How to budget your money when you have your first job?
When you start your first job, it can be difficult to know how to budget your money. From clothing to new technological devices, there are many ways to spend the money you earned with so much effort, but that’s you who need to decide where you want to spend, and for what purpose?
Here are some tips to help you separate your need/desire and something that can be programmed to do later for financial success.
Set A Budget
Start with your fixed monthly bills, such as rent, installment of car purchase, student loan, renter’s and your car insurance, utilities, telephone, Internet and payments of your credit card.
Add the variable monthly expenses, including the costs of storage, clothing, haircuts, entertainment and gifts. These are the areas where you can reduce your expenses if necessary. Use financial tools or calculator in order to count and add up all your expenses.
Subtract all the money you spend from the full payment to determine your discretionary income and then decide what part of it you want to save each month. If the total amount does not allow you to save what you want, check your variables to see where you can reduce expenses.
Once you have set your monthly savings goal, include that amount in your budget for monthly bills and discuss the possibility of establishing an automatic transfer from your savings account. This will allow you to use their savings to avoid impulse buying.
Create An Emergency Plan
Cultivating the habit of savings from the start will give you the resources to make a major purchase in future. It will also help you withstand unexpected financial storms. A dismissal, a traffic accident or a broken cell phone can affect your income and generate more costs than budgeted. Saving some money in good times can help you avoid using credit cards and debt generation when things get tough.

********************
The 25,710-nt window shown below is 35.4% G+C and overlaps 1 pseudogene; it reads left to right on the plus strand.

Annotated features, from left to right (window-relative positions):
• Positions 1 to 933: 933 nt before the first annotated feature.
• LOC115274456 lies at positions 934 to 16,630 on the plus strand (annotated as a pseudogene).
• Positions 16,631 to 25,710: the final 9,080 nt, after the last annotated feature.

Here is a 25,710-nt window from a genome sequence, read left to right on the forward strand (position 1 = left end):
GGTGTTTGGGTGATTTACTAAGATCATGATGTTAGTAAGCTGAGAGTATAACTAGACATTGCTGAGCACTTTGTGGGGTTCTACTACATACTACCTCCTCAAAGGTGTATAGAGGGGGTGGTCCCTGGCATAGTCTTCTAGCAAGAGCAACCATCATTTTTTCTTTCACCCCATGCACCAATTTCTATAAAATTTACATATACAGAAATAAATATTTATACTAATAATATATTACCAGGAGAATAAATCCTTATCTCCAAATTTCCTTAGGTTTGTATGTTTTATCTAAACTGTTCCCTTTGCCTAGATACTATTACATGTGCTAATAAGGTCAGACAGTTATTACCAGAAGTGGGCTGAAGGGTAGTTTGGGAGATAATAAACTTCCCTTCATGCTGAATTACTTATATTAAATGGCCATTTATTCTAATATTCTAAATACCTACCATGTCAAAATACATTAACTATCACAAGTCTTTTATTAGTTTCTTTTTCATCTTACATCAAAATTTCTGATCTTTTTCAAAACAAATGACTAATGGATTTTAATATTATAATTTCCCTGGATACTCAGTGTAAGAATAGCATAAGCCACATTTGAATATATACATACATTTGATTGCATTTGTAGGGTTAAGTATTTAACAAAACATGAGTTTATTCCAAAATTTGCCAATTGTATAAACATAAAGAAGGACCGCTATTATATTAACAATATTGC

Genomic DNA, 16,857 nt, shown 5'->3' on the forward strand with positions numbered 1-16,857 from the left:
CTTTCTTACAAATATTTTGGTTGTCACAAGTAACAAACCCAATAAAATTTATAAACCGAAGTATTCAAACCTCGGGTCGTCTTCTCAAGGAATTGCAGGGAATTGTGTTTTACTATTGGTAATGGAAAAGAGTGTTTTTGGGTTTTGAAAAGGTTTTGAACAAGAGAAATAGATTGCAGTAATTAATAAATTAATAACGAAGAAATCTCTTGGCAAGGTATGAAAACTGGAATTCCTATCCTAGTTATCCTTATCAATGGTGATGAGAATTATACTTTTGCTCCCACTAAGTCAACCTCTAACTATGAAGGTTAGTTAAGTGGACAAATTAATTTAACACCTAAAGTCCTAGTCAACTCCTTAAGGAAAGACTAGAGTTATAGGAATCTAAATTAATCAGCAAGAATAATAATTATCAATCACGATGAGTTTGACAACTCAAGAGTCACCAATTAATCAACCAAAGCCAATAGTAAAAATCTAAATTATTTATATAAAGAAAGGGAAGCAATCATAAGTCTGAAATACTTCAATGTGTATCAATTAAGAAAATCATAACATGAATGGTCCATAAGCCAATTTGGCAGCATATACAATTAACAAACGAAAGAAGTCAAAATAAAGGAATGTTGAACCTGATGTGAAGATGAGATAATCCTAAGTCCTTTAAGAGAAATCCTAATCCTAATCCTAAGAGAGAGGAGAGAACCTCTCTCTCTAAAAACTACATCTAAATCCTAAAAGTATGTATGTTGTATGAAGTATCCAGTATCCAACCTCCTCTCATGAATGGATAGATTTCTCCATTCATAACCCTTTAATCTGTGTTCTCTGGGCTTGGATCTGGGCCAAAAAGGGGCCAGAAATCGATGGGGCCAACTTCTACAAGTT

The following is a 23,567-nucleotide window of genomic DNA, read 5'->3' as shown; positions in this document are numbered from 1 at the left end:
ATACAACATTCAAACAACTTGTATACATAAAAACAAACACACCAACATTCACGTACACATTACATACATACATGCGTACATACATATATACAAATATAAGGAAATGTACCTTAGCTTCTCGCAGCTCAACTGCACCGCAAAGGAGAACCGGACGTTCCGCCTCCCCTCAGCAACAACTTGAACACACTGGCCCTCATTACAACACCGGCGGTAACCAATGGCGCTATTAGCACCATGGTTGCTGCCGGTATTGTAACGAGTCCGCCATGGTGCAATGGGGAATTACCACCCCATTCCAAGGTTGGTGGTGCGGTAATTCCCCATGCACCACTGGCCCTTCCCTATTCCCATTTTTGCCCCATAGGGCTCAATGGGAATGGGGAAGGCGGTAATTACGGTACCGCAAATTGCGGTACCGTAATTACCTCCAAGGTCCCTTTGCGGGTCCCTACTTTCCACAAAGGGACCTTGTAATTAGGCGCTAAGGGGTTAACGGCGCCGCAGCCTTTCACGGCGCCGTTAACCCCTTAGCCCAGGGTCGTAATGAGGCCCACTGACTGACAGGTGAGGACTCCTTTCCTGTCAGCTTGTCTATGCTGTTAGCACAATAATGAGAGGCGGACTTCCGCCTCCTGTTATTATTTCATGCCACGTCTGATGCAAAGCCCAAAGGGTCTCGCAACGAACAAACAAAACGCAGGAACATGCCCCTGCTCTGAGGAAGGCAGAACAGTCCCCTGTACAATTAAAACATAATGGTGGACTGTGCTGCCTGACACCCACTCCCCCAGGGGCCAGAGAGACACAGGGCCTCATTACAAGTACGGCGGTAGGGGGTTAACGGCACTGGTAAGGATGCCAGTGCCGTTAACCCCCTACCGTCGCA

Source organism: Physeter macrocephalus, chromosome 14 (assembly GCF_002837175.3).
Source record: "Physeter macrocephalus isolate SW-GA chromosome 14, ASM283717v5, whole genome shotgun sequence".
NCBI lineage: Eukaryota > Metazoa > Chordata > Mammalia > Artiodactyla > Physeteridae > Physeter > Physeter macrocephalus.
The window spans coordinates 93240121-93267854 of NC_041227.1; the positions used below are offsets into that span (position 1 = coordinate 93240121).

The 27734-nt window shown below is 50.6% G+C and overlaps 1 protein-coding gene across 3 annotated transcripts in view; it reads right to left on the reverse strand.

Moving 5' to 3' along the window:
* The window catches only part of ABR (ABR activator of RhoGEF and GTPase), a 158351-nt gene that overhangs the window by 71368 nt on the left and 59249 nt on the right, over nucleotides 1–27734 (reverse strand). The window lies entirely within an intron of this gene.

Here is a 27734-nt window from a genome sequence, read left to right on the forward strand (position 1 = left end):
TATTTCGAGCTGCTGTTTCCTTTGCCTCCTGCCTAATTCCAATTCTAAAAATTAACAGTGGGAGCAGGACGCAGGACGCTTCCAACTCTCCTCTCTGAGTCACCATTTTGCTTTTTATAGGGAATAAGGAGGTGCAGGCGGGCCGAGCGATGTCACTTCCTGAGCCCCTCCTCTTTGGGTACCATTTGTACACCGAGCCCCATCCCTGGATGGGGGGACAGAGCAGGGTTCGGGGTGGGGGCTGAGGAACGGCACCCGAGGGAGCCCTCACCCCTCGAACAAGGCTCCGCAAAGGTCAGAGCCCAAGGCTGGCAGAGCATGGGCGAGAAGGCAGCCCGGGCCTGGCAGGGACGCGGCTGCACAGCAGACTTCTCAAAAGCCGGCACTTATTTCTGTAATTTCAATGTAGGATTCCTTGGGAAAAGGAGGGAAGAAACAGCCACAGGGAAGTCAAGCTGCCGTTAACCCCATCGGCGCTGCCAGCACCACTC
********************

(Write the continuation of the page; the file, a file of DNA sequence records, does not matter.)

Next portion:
Finally, you must save the equivalent of three to six months of living expenses. Once you have achieved this goal, do your best to forget about the money. Consider the option opening an account that is not associated with your checking account. When you have it separately, it will be difficult to transfer money for unnecessary purchases at the touch of a button which could make you avoid unnecessary purchase.
Limit Your Debt
While use and pay by credit card regularly can help you build a good credit score, but it is wise to avoid making purchases that you can not pay immediately. If you already have one purchase/due bill of a credit card with a high-interest rate, dedicate a significant part of the money budgeted for the savings to the outstanding balances. It is always important to have an emergency fund, but paying high-interest debt must come first.
The grace period before you must begin repaying your student loans is a good time to reduce the debt of your credit cards or save all you can. If you budget your money from the start, you will not feel that your salary disappears when the bills start arriving.
Save For Retirement
If your company offers a 401 (k) retirement savings plan, sign up soon. Otherwise, traditional individual retirement account (IRA) or Roth can be a good option for you. The sooner you start saving, the more your investments will grow and the greater the amount of money you will have for over the years. Some part of your salary will be deducted for this, but if you delay enrollment and get used to have full salary, then it can be harder for you later to contribute money to a retirement fund. If you can not contribute much at first, start with little, and can increase it later. For example, whenever you get a raise, allocate a portion of the increase in your retirement fund.
No matter how careful you are, your finances can derail a while. But if you create a budget that you can stick to (and if you make the necessary adjustments when things change), it will develop smart financial habits that will bring benefits for years to come.